For over a decade, we have been choosing where to go based on mostly online reviews; just as the phrases “Google it" and “Yelp it” have gotten into our lives for acquiring realistic information about businesses around us. Of course, there are lots of alternatives to Yelp; like Tripadvisor, Google reviews, Facebook reviews, etc. However, the basics of these enterprises all depend on customer reviews. Now, if you are a business owner, we cannot emphasize enough on the importance of reviews. Your whole reputation is shaped by what your customers write about your business. Your potential new customers decide whether to try or not to try your place mostly by those reviews on various websites and apps. Evidently, no business yet received fully positive reviews, and there is no such thing called a perfect business. So sometimes, you get those nerve-wracking, stress-creating, harsh, negative reviews out of nowhere and we are here to help you to handle them as professionally and profitably as possible.
Buzztime’s 7A Formula
Just imagine yourself writing a review for a restaurant you are upset with. Would you feel okay if the response is an auto-message with a company name underneath? You would probably feel like the business is not taking you seriously enough. Responding to a negative review personally, in a genuine way, starting with the customer’s name and ending with yours makes your customer perceive your reaction more sincere.
You have to be in full control of the situation. That means only you or an assigned & trained employee should respond to the negative review. This way, your responses will be consistently in the same, required tone.
You will need some empathy skills for this one. Even though your customer’s negative review may have some untrue statements in it, the main thing to focus on is that he/she is somehow disappointed. It does not mean that you have to accept any guilt, but its important to show your customer that you truly value their feedback and are not replying only to defend or attack. You are responding to the review in hopes of clearing up any miscommunication, and making your customer feel valued.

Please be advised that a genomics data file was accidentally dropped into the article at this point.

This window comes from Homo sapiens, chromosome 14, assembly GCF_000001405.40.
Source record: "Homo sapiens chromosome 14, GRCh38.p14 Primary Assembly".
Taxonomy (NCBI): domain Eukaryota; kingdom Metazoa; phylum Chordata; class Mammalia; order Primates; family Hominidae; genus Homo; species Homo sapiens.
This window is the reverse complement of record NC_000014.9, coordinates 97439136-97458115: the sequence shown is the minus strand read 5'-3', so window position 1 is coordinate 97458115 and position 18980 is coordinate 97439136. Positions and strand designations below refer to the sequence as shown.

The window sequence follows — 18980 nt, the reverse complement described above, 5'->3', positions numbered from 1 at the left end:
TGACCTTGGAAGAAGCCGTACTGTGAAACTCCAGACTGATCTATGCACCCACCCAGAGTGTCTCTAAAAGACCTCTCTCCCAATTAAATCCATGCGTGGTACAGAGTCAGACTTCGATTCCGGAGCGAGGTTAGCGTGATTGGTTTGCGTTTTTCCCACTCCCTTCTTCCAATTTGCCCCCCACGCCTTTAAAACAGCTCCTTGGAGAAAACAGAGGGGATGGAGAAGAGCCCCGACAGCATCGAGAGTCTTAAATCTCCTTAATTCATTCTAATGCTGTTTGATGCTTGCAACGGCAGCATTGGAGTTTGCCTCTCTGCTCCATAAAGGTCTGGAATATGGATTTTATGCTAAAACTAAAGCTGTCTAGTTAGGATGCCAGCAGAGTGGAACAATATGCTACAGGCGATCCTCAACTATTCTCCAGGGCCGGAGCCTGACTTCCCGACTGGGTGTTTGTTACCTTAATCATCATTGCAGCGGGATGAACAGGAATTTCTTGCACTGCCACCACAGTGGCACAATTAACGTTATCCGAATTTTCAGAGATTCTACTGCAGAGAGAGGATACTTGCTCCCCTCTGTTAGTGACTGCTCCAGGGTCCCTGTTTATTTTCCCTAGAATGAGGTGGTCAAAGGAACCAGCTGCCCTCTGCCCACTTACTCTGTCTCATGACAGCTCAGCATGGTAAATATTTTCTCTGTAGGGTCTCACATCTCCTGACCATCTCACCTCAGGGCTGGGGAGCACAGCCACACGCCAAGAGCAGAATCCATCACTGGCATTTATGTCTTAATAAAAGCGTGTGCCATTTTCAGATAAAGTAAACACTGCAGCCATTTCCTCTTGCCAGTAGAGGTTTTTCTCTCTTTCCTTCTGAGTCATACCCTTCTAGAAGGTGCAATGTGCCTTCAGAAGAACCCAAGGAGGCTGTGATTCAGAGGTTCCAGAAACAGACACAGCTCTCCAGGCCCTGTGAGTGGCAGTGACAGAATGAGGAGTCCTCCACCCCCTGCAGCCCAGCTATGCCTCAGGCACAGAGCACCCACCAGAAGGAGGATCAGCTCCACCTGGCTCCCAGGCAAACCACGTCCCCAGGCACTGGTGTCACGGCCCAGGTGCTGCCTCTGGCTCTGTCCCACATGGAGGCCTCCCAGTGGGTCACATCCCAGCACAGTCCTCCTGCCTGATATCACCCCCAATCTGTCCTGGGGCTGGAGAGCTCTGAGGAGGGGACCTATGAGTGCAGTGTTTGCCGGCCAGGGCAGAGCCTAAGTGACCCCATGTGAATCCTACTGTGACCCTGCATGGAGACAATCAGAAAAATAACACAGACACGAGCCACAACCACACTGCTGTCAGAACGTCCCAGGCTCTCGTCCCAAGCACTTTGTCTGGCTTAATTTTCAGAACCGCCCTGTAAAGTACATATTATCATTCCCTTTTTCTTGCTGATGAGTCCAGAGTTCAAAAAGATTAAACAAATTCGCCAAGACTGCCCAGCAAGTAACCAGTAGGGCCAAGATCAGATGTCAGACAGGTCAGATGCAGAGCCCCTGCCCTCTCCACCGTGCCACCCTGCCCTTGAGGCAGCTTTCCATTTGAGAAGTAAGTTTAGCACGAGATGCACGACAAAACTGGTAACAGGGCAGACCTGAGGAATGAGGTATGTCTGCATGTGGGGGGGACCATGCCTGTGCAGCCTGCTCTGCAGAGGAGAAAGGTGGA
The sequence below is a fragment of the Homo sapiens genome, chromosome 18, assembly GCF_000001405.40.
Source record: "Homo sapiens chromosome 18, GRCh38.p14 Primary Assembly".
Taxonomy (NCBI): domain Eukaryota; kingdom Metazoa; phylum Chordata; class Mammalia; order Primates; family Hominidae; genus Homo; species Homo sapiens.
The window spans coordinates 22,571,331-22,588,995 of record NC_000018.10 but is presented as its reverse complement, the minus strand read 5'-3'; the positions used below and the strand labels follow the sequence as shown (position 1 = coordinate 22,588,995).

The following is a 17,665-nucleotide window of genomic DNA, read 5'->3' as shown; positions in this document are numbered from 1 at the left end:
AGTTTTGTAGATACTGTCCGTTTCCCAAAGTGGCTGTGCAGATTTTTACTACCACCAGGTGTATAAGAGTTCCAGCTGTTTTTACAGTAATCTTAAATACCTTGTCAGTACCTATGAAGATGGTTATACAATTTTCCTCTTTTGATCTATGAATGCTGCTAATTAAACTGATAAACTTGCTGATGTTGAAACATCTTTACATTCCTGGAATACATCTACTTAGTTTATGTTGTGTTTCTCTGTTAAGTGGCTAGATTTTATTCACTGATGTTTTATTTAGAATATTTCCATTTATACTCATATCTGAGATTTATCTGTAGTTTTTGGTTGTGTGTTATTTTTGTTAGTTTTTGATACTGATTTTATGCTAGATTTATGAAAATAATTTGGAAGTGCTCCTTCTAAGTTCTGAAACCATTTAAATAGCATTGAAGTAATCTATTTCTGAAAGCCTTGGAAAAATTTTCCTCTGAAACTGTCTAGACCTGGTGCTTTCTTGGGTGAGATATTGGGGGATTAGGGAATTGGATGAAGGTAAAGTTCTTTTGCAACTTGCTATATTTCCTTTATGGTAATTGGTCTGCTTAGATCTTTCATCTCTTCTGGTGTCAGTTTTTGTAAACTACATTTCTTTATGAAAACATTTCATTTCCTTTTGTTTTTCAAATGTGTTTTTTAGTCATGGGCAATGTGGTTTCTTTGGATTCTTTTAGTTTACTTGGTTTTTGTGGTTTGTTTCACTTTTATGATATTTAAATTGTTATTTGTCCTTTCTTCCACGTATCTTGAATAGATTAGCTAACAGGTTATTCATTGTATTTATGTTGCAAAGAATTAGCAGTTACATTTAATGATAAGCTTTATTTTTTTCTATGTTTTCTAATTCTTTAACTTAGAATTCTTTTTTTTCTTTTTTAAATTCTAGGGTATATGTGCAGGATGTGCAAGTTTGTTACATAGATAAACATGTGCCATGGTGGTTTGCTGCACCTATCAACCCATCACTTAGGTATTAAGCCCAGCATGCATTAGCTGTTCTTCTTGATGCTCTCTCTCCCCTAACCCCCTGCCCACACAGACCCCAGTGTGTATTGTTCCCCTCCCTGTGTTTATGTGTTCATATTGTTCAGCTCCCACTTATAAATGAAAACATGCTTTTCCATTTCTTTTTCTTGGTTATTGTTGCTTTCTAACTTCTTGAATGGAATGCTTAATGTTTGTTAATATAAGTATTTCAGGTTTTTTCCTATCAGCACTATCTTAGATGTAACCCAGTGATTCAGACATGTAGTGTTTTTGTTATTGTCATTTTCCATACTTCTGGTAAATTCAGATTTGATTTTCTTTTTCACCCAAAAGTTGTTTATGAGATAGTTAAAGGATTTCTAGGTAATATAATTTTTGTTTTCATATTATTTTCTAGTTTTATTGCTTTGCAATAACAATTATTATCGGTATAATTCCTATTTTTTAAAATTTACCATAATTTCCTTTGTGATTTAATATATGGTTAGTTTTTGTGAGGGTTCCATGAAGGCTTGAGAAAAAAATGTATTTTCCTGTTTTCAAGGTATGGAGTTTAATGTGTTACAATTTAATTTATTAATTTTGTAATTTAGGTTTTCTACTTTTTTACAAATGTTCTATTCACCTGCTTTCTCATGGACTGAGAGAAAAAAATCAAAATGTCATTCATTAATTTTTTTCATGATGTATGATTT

Here comes the tough part. If your business is guilty about the customer’s dissatisfaction, then there is no second option but to take the full responsibility and admit that you did wrong. Just be careful about the word choices when you are accepting your guilt. For example, if the customer is complaining about the raw chicken you served, it is much better to change the word "raw" to "undercooked," which is more professional and sounds less offensive.
When you make a mistake, it is not enough to just accept it. You have to take action to prevent it from ever happening again. For instance, if a customer is complaining about how slow your bartender was in the negative review, you have to train that bartender to be more efficient so that no customer would ever make the same complaint again. It's also important to inform the guest that you have taken measures to remedy the situation. Make him/her believe that you are open to constructive criticism and improvement.
After you have acknowledged and taken action to the negative review, this is an opportunity to turn the unhappy customer's perception of your business into a positive one. One of the most common and successful ways is to offer a token or gesture to show that you are apologetic. A cocktail on the house, a discount on the tab, or a complimentary appetizer are examples of useful apology gifts. If you are absent at the time the customer arrives at your place, make sure your staff is aware of the situation and knows how to treat the customer.
Lastly, end your response with a further sign of how committed you are to this business by asking the customer if he/she has other ideas or suggestions. This is a perfect way to finish a professional response to a negative review because it shows that you handle hard situations with a calm, powerful, and skillful attitude.
The customer may or may not remove the negative review after your efforts. In both cases, you do not have to get stressed about anything after you handle it gracefully. Research shows that nearly 68% of customers only believe in the reviews if they see bad ones, too.